bio morris law los angeles amy andersonMorris Law Firm is pleased to announce the association of Amy Anderson as our newest lawyer. Amy graduated cum laude at Pepperdine Law School in 2014 with a juris doctor degree and a certificate in dispute resolution. She is licensed to practice law in all California State Courts and before the U.S. District Court in the Central District of California. Amy began working here in 2015 as an associate attorney. Previously, she worked at Weitz & Luxenberg, P.C., where she represented mesothelioma victims against the manufacturers of asbestos-containing products. Amy's legal experience also includes working at the Pepperdine Asylum and Refugee Law Clinic under the tutelage of retired Judge Bruce J. Einhorn. She also interned with the Los Angeles County District Attorney, where she assisted with the prosecution of cases involving elder abuse, child abuse, hate crimes, sex crimes, stalking and family violence. Amy has served as a judicial intern to Justice Anin-Yeboah of the Supreme Court of Ghana in the city of Accra.

Her years at Pepperdine included a semester of participation with the school's International Moot Court team in London, U.K. and receipt of three CALI awards for high scholastic performance. Amy served as associate editor of the Pepperdine Law Review and as vice president of her law school's campus chapter of the International Justice Mission. Amy entered Pepperdine University School of Law after graduating summa cum laude in 2009 with a bachelor's degree in psychology from Oral Roberts University, where she also won numerous awards for academic achievement.

In her spare time, Amy volunteers with the Heal the Bay organization in Santa Monica, California, where she assists in the collection of data related to local Marine Protected Areas along the coast.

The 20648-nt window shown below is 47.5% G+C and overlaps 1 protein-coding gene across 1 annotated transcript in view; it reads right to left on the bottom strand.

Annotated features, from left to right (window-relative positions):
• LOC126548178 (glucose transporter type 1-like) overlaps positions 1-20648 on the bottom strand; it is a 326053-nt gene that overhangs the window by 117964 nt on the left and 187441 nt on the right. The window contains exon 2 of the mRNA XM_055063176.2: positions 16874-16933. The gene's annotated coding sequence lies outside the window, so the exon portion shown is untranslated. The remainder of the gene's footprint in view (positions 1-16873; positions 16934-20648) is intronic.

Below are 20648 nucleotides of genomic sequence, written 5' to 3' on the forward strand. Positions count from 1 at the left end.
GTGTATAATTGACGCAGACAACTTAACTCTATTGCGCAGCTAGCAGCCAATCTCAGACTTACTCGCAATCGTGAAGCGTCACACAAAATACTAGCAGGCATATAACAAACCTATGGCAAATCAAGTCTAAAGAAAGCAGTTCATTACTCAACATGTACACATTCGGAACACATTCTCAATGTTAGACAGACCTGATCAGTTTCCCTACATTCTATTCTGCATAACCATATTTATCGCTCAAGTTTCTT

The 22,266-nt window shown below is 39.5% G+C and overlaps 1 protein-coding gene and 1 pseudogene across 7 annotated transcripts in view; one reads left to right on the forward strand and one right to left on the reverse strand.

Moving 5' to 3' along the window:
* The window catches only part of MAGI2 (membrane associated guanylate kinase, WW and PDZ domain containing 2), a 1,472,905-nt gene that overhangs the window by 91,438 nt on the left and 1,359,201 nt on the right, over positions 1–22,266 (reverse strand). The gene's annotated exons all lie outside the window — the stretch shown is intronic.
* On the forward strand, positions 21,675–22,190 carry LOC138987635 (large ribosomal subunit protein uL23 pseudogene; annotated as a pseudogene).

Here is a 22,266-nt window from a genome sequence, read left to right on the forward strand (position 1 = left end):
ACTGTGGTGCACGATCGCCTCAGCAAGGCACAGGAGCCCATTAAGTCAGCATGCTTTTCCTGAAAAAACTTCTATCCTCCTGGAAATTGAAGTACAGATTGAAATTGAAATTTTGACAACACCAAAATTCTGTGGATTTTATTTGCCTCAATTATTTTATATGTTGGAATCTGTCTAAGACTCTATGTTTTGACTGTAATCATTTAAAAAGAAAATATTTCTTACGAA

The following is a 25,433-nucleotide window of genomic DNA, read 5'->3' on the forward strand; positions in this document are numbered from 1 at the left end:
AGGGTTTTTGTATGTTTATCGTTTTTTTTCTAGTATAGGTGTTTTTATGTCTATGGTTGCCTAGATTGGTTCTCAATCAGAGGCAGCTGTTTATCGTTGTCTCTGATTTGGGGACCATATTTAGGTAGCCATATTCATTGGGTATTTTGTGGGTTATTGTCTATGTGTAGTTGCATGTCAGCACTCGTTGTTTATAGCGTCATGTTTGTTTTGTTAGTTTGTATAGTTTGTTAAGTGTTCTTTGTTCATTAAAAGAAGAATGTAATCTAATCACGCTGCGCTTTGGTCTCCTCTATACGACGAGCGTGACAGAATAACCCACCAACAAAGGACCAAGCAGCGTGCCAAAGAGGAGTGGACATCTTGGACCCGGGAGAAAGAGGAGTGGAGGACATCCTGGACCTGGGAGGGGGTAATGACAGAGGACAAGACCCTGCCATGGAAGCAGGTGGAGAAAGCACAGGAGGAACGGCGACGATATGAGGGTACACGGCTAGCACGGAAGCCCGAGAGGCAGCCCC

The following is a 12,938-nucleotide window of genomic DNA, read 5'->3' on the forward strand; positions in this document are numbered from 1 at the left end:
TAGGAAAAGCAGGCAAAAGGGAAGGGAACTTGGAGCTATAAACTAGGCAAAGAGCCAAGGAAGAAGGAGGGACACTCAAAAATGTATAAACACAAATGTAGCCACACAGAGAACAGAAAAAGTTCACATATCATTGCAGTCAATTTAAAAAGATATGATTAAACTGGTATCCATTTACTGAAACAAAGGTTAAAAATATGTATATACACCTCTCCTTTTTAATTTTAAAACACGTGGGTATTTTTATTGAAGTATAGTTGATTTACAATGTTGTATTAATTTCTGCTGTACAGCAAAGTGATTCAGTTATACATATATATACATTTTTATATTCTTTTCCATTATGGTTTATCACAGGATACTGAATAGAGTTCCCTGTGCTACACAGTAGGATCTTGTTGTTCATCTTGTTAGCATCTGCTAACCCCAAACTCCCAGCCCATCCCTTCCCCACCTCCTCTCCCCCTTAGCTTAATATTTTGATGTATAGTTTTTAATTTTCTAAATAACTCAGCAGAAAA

It's Football Season: Coaching for the New Associate

The concept of mentoring in the late 80’s went something like this: If you screw up, your colleagues will make like chickens pecking at a sore and take you down. This was before kids got trophies just for participating. As we enter football season and the undeniable wisdom real contact can offer, here are a few thoughts for the new associate. And before you ask, No, we didn't have the explicit version of Halestorm’s ‘Here’s To Us’, to motivate us. No, it had to come from inside.

There are countless articles promoting the virtues of the practice of law and the integrity necessary for success, but in this Trump age I wonder if it isn't more beneficial to simply be as disagreeable, arrogant, and egotistical as possible.

Think about the most successful lawyers you know. Do they really remember your wife’s name or yours for that matter? Most of them are so caught up in themselves that going to court is unthinkable because they might have to surrender the stage to the judge. At lunch, they ignore you as you blather on about your mortgage or charity work. You can tell they would just like to be anywhere else. They ignore your friend requests and you can forget about getting that AVVO endorsement.

Despite their behavior, what advice would they offer the incoming associate?